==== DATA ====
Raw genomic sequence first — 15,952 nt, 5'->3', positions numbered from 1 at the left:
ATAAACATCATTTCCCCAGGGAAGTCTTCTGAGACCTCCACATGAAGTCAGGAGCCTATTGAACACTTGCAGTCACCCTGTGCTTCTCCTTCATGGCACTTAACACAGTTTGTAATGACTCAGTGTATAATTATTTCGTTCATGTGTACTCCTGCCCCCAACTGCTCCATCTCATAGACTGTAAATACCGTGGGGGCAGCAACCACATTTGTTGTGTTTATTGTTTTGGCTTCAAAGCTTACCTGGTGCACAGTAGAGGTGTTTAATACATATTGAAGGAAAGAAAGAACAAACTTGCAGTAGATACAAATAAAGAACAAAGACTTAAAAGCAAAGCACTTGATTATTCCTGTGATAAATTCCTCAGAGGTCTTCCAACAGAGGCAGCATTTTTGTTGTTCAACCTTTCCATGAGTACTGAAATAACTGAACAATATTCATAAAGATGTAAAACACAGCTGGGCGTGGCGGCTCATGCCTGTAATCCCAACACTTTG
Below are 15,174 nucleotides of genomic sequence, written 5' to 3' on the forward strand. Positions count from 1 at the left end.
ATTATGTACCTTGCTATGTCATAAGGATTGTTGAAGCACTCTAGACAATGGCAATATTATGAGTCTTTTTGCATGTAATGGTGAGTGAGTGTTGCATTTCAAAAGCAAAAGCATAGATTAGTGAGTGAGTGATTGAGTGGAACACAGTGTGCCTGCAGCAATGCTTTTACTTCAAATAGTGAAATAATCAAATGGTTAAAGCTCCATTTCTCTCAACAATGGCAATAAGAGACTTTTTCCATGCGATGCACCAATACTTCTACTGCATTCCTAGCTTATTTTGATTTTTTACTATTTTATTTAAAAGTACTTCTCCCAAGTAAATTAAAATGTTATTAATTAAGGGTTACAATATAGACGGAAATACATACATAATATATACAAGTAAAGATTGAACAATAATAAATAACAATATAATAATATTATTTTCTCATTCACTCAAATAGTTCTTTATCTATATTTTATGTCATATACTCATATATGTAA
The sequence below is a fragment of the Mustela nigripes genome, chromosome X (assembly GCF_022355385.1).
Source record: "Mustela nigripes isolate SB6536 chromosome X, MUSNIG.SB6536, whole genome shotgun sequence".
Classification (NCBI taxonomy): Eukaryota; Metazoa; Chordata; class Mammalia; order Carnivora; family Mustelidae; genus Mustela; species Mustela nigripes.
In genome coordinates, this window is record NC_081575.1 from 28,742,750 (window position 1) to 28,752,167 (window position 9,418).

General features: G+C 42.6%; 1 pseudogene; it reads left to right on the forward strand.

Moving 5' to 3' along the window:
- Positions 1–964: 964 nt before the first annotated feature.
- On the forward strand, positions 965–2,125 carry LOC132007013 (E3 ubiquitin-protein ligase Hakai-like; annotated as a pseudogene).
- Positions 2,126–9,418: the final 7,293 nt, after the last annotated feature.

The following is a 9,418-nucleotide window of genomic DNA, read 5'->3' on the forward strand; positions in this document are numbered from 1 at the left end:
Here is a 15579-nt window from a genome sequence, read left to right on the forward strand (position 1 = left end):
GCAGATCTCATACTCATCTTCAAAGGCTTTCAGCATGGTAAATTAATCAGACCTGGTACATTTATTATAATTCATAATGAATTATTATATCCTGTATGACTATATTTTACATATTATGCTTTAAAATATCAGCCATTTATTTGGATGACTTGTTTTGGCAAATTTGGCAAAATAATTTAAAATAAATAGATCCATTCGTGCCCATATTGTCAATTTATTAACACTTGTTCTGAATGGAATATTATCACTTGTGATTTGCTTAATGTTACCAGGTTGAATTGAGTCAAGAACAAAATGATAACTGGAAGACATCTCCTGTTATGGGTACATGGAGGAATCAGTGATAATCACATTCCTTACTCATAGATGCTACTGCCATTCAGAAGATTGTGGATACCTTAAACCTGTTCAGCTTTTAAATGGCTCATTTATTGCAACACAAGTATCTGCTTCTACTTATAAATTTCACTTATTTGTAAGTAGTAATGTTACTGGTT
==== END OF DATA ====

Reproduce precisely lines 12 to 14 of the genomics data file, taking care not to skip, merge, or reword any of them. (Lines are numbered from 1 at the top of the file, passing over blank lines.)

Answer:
- On the forward strand, positions 965–2,125 carry LOC132007013 (E3 ubiquitin-protein ligase Hakai-like; annotated as a pseudogene).
- Positions 2,126–9,418: the final 7,293 nt, after the last annotated feature.

The following is a 9,418-nucleotide window of genomic DNA, read 5'->3' on the forward strand; positions in this document are numbered from 1 at the left end: